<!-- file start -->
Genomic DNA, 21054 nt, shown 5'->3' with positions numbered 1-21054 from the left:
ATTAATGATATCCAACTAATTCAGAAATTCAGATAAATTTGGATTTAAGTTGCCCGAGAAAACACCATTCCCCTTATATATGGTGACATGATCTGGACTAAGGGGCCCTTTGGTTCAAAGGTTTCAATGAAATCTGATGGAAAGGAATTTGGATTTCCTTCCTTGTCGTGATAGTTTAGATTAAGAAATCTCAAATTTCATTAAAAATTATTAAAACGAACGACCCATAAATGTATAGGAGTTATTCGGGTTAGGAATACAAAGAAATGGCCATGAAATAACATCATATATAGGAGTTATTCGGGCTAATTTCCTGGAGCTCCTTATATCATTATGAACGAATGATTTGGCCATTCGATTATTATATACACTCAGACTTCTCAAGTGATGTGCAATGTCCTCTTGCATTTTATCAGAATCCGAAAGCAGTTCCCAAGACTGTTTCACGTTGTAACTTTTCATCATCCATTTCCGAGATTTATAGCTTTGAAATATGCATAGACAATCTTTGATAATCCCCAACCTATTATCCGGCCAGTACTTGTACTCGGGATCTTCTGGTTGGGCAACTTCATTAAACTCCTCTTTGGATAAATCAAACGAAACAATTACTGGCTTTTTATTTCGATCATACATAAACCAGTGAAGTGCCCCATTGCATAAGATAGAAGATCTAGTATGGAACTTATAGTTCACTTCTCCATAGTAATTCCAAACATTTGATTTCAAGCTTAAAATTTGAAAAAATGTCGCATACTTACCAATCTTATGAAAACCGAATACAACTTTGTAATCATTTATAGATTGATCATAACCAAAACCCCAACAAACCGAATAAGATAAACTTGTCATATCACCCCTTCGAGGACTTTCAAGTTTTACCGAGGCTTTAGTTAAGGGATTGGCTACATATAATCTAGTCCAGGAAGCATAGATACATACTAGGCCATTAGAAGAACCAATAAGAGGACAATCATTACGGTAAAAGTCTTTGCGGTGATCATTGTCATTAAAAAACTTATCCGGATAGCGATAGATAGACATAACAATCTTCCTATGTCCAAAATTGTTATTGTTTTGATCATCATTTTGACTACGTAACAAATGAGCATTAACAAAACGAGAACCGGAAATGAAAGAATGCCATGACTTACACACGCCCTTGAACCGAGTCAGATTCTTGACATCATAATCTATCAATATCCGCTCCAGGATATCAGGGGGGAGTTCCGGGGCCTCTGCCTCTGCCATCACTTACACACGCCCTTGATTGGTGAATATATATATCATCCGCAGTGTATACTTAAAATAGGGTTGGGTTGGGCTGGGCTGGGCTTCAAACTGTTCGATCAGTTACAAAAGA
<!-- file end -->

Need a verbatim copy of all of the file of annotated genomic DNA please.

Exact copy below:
Genomic DNA, 21054 nt, shown 5'->3' with positions numbered 1-21054 from the left:
ATTAATGATATCCAACTAATTCAGAAATTCAGATAAATTTGGATTTAAGTTGCCCGAGAAAACACCATTCCCCTTATATATGGTGACATGATCTGGACTAAGGGGCCCTTTGGTTCAAAGGTTTCAATGAAATCTGATGGAAAGGAATTTGGATTTCCTTCCTTGTCGTGATAGTTTAGATTAAGAAATCTCAAATTTCATTAAAAATTATTAAAACGAACGACCCATAAATGTATAGGAGTTATTCGGGTTAGGAATACAAAGAAATGGCCATGAAATAACATCATATATAGGAGTTATTCGGGCTAATTTCCTGGAGCTCCTTATATCATTATGAACGAATGATTTGGCCATTCGATTATTATATACACTCAGACTTCTCAAGTGATGTGCAATGTCCTCTTGCATTTTATCAGAATCCGAAAGCAGTTCCCAAGACTGTTTCACGTTGTAACTTTTCATCATCCATTTCCGAGATTTATAGCTTTGAAATATGCATAGACAATCTTTGATAATCCCCAACCTATTATCCGGCCAGTACTTGTACTCGGGATCTTCTGGTTGGGCAACTTCATTAAACTCCTCTTTGGATAAATCAAACGAAACAATTACTGGCTTTTTATTTCGATCATACATAAACCAGTGAAGTGCCCCATTGCATAAGATAGAAGATCTAGTATGGAACTTATAGTTCACTTCTCCATAGTAATTCCAAACATTTGATTTCAAGCTTAAAATTTGAAAAAATGTCGCATACTTACCAATCTTATGAAAACCGAATACAACTTTGTAATCATTTATAGATTGATCATAACCAAAACCCCAACAAACCGAATAAGATAAACTTGTCATATCACCCCTTCGAGGACTTTCAAGTTTTACCGAGGCTTTAGTTAAGGGATTGGCTACATATAATCTAGTCCAGGAAGCATAGATACATACTAGGCCATTAGAAGAACCAATAAGAGGACAATCATTACGGTAAAAGTCTTTGCGGTGATCATTGTCATTAAAAAACTTATCCGGATAGCGATAGATAGACATAACAATCTTCCTATGTCCAAAATTGTTATTGTTTTGATCATCATTTTGACTACGTAACAAATGAGCATTAACAAAACGAGAACCGGAAATGAAAGAATGCCATGACTTACACACGCCCTTGAACCGAGTCAGATTCTTGACATCATAATCTATCAATATCCGCTCCAGGATATCAGGGGGGAGTTCCGGGGCCTCTGCCTCTGCCATCACTTACACACGCCCTTGATTGGTGAATATATATATCATCCGCAGTGTATACTTAAAATAGGGTTGGGTTGGGCTGGGCTGGGCTTCAAACTGTTCGATCAGTTACAAAAGA